Toward the end of the 2011 movie Margin Call, a thinly fictionalized drama about the subprime mortgage apocaylypse, a senior trader at a large bank drives past some classy new homes, and it sets him off. He tells a young associate
People want to live like this in their cars and their big fucking houses that they can’t even pay for?” he rants. “Then you’re necessary. The only reason they all get to continue living like kings is because we’ve got our fingers on the scales in their favor. I take my hand off and the whole world gets really fucking fair really fucking quickly and nobody actually wants that.
Replace one of the key words in there with “gosh-darn,” and I think you’ve got the tone conservatives want Mitt Romney to strike. Why, when Bain Capital comes up, does the candidate go into a crouch? When he miked up for a media tour to clean up the story last week, why didn’t he defend the private equity group he’d founded? The closest he came, in an interview with Jan Crawford, was “I’m happy that Bain went on, on its own, and did a number of terrific things.”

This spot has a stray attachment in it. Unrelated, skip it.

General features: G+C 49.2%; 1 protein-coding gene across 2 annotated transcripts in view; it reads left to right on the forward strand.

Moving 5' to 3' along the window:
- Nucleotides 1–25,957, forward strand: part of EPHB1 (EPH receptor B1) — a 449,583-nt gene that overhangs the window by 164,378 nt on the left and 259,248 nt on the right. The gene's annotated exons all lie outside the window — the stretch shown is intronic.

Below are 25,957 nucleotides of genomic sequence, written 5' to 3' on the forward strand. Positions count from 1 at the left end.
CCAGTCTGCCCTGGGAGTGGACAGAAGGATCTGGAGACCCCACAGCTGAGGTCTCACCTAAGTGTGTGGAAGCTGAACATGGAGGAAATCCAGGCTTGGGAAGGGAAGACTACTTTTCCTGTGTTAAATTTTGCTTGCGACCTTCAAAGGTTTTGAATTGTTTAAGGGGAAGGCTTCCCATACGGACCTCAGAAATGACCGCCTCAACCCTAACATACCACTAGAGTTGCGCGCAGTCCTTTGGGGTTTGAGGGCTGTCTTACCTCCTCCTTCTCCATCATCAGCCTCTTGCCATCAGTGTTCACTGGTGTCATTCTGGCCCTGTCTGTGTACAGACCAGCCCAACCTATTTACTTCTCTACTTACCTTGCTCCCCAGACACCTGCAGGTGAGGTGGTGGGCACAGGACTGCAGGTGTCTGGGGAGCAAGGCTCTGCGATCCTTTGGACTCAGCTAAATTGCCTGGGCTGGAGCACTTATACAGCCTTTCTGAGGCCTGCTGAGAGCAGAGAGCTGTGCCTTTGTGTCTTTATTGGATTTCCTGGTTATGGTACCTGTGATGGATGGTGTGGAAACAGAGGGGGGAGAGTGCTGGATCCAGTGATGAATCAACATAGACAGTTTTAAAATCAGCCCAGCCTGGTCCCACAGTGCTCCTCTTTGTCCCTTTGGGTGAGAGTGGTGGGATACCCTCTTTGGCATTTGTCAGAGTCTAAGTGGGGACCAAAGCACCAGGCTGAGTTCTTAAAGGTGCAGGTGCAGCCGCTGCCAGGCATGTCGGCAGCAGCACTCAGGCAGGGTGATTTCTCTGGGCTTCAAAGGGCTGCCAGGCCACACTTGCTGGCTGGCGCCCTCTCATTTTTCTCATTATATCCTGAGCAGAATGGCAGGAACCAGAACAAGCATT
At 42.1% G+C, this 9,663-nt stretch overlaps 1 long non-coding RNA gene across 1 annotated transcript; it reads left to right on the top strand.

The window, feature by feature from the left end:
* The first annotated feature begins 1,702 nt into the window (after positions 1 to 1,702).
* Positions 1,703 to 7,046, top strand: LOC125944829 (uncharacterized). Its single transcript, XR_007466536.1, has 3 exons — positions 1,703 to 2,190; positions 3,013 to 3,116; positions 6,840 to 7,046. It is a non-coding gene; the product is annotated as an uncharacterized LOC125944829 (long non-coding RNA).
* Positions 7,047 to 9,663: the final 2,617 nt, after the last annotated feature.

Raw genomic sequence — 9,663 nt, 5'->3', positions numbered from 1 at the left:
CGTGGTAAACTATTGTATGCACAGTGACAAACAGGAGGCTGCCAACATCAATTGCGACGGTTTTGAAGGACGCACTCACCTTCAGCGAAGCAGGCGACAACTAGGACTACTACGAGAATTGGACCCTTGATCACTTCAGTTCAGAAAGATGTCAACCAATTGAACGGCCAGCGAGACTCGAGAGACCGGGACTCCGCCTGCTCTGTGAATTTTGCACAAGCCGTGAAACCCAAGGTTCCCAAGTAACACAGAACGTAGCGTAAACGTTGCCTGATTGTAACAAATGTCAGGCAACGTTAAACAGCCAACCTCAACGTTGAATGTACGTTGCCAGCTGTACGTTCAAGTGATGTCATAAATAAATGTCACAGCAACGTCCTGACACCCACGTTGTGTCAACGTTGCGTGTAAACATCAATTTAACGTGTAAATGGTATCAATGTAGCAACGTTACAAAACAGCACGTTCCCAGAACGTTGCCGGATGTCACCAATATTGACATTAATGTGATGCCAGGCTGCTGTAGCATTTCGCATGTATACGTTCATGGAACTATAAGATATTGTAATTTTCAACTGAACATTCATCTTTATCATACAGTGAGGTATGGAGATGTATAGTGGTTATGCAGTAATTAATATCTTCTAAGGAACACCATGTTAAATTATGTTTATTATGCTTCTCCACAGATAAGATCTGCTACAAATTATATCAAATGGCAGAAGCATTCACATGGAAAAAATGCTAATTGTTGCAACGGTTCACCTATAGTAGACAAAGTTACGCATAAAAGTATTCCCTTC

What kind of terrific things? The Obama campaign’s multi-pronged attack against Bain criticizes the company, and Romney, for profiting from outsourcing by investing in companies like Global-Tech Appliances, and for making money from the failure of companies like AmPad. Angry laid-off workers have been cinema verite’d and placed in ads. SEC documents have been discovered, used to Raise Questions.
Republicans are increasingly perplexed about this line of attack. This is how business works, they say to themselves. Who doesn’t know that? “We do know that the ability to export business around the world creates high-quality American jobs,” says Sen. Jim DeMint, who ran a market research firm before entering politics. “So, the idea that a company that has overseas subsidiaries is somehow hurting American jobs—the president counts that as outsourcing? The president doesn’t understand business.”